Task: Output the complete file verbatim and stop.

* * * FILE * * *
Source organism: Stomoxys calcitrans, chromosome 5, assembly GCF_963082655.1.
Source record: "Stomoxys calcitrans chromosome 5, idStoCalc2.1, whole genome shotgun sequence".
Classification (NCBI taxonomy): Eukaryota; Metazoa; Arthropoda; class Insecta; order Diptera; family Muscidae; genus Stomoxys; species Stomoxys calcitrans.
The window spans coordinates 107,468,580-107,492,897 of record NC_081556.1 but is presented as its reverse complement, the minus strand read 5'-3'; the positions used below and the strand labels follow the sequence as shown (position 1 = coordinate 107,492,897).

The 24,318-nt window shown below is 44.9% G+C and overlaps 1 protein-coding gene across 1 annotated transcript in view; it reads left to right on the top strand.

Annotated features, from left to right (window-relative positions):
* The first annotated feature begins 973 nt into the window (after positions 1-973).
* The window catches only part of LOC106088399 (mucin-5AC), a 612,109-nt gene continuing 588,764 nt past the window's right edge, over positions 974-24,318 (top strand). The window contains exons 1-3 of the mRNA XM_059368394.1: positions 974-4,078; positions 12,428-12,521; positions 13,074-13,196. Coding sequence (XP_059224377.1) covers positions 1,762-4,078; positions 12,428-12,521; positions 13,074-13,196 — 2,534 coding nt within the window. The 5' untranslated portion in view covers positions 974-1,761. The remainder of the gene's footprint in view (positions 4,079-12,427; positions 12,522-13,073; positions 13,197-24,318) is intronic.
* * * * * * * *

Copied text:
Source organism: Stomoxys calcitrans, chromosome 5, assembly GCF_963082655.1.
Source record: "Stomoxys calcitrans chromosome 5, idStoCalc2.1, whole genome shotgun sequence".
Classification (NCBI taxonomy): Eukaryota; Metazoa; Arthropoda; class Insecta; order Diptera; family Muscidae; genus Stomoxys; species Stomoxys calcitrans.
The window spans coordinates 107,468,580-107,492,897 of record NC_081556.1 but is presented as its reverse complement, the minus strand read 5'-3'; the positions used below and the strand labels follow the sequence as shown (position 1 = coordinate 107,492,897).

The 24,318-nt window shown below is 44.9% G+C and overlaps 1 protein-coding gene across 1 annotated transcript in view; it reads left to right on the top strand.

Annotated features, from left to right (window-relative positions):
* The first annotated feature begins 973 nt into the window (after positions 1-973).
* The window catches only part of LOC106088399 (mucin-5AC), a 612,109-nt gene continuing 588,764 nt past the window's right edge, over positions 974-24,318 (top strand). The window contains exons 1-3 of the mRNA XM_059368394.1: positions 974-4,078; positions 12,428-12,521; positions 13,074-13,196. Coding sequence (XP_059224377.1) covers positions 1,762-4,078; positions 12,428-12,521; positions 13,074-13,196 — 2,534 coding nt within the window. The 5' untranslated portion in view covers positions 974-1,761. The remainder of the gene's footprint in view (positions 4,079-12,427; positions 12,522-13,073; positions 13,197-24,318) is intronic.